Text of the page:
(Podcast) The $700 Million Man Who Lost His Fortune

(Podcast) The $700 Million Man Who Lost His Fortune

What’s hot and what’s not?

The chart below shows that U.S stocks (NYSEARCA:SPY) are still outperforming other asset categories like bonds (NYSEARCA:BND), global real estate (NYSEARCA:RWO), and gold (NYSEARCA:GLD) this year.  Stock market fear is contained and the VIX – a popular barometer of sentiment –  has declined around 30% year-to-date.

In terms of S&P 500 industry sectors, healthcare stocks (NYSEARCA:XLV) have jumped 10.62% while consumer discretionary stocks (NYSERCA:XLY) are up 9.25%.

In my latest Index Investing Show podcast, I tell an incredible story about how one technology entrepreneur lost his $700 fortune because of poor risk management. What went wrong? His financial negligence will blow you away and is a lesson on what not to do.

Also, I chatted with Andy Martin at 7Twelve Advisors about his new book Dollar Logic: A 6-Day Plan to Achieving Higher Returns by Conquering Risk.  I read the book’s galley version and it’s jam-packed with financial gems, including a complete debunking of the popular myth that higher risk leads to higher returns.

Gold Underperforms in 2015

As the chart above shows, the underperformance of gold this year is especially noteworthy because it’s occurred on the back of another European bailout crisis with Greece, collapsing oil prices and a crash in China’s A-shares market (NYSEARCA:ASHR).

Although gold is often promoted as a safe-haven that will hold up during turbulent markets, it’s actually lost value and hasn’t been an effective hedge during 2015’s upheaval. It’s another reason why I’ve been telling you that using gold for your portfolio’s margin of safety is a huge mistake. Remember: Assets that can lose market value should never be used in your portfolio’s margin of safety bucket.

Finally, even though fanatical types claim that GLD isn’t physical gold, it still doesn’t change the fact that GLD is a close proxy for physical gold prices. Each share of GLD approximately reflects 1/10 the ounce price of gold bullion and the LBMA Gold Price PM is the benchmark used.

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2 comments on “(Podcast) The $700 Million Man Who Lost His Fortune
  1. Richard says:

    “Finally, even though fanatical types claim that GLD isn’t physical gold”

    Not sure why you’d have to be ‘fanatical’ to make a claim like that. Paper gold GLD claims to be fully backed by physical gold bullion but yet it refuses to give retail investors the right to redeem for any of these ‘claimed’ gold bullion. This fact alone would mean GLD shares are nothing more than paper at the end of the day. Furthermore, GLD’s prospectus is chalk full of weasel clauses and legal loopholes that allows the fund to get away without the full physical gold backing. One good example of this is the clause that states GLD has no right to audit subcustodial gold holdings. To this day, I have not heard of a single good reason for the existence of this audit loophole. I’ve also verified the following to be true and welcome everyone else to do so:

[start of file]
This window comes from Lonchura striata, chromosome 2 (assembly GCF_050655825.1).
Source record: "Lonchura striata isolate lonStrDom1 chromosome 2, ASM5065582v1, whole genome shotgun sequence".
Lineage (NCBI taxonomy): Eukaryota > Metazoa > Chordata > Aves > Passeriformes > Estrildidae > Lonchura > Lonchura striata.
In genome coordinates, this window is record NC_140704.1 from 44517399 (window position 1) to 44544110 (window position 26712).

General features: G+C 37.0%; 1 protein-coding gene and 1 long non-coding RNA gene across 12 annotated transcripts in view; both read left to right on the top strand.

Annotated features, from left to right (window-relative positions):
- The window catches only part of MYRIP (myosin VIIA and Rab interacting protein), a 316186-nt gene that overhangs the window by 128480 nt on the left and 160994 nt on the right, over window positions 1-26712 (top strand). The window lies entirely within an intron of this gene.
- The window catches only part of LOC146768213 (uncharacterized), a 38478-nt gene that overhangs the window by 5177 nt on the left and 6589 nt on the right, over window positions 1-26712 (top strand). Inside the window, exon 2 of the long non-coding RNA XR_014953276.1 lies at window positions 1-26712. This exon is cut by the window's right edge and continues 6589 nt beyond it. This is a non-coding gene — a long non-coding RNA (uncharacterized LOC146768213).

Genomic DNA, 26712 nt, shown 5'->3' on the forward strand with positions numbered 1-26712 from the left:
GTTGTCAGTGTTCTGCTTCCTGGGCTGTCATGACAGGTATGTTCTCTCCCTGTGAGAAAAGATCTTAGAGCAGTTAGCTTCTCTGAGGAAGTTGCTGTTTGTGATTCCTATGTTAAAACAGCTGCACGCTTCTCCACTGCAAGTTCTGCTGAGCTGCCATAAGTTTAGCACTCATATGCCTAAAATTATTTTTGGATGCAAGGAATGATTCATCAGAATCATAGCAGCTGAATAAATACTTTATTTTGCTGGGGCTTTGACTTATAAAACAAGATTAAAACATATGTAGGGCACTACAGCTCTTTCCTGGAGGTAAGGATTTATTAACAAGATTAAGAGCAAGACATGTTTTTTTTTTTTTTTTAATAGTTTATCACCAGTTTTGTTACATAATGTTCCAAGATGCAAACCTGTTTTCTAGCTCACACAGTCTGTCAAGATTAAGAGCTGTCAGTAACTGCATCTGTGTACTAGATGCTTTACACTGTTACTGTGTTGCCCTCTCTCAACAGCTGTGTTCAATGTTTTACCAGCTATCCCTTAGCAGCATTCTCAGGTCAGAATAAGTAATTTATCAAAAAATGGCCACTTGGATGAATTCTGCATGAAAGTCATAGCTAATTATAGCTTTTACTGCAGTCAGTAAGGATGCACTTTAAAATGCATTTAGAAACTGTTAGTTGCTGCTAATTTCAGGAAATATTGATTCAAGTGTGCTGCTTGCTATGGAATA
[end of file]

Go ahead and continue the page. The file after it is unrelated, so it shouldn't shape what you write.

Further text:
“The GLD prospectus fails to specify around how much of GLD’s gold is insured but it does give you this clause “The Custodian maintains insurance with regard to its business on such terms and conditions as it considers appropriate which does not cover the full amount of gold held in custody.” As I wanted clarification on this subject, I called GLD’s info line. The GLD representative acted as if he didn’t know and said they were just the “marketing agent” for GLD. What kind of marketing agent doesn’t know such basic information about a product they are marketing? It seems like they are deliberately hiding information from investors. These representatives behind GLD sure doesn’t seem to be the most honest types. Anyone share a similar experience? Thoughts?

    I also recall there was a well documented visit by CNBC’s Bob Pisani to GLD’s vault. This visit was organized by the management behind GLD to prove the existence of GLD’s physical. However, the gold bar held up by Mr. Pisani had the serial number ZJ6752 which did not show up on the bar list dated at that time. It was later discovered that this “GLD” bar was actually owned by ETF Securities.”

    • Ronald Delegge says:

      Hi Richard,

      I don’t want readers to lose sight of an important point that GLD – regardless of how much physical gold enthusiasts hate it – is still a proxy of physical gold prices. Sure it may be off a few basis points from spot prices, but it’s close enough.

      I understand your concern about physical bullion vs. paper bullion. It’s a legitimate concern that can be alleviated by simply owning physical bullion, if that’s what makes you sleep better.

      Remember: Storing physical bullion requires space and insurance and both of these costs will decrease your expected returns. Also, the cost/spreads for acquiring physical bullion from bullion dealers is another significant cost factor along with the fact that long-term capital gains tax (if you’re lucky enough to have them) are higher vs. long-term cap gains rates for other assets like equities and real estate. Oh, and then there’s the issue of liquidity. Love it or hate it, a gold ETF gives the investor the convenience of intraday liquidity – whereas the physical gold investor has to haul their stash to the local pawn shop for liquidity. All of these factual expenses/hurdles are things that gold investors face.

      One more thing: How do owners of physical bullion hedge their holdings? In most cases, they don’t because a) they’ve been brainwashed to believe it’s not necessary, or b) they don’t know how. The beauty of GLD is that it can be hedged with put options for downside protection. Then again, a dogmatic view of the gold marketplace would never allow such heretic behavior, would it?

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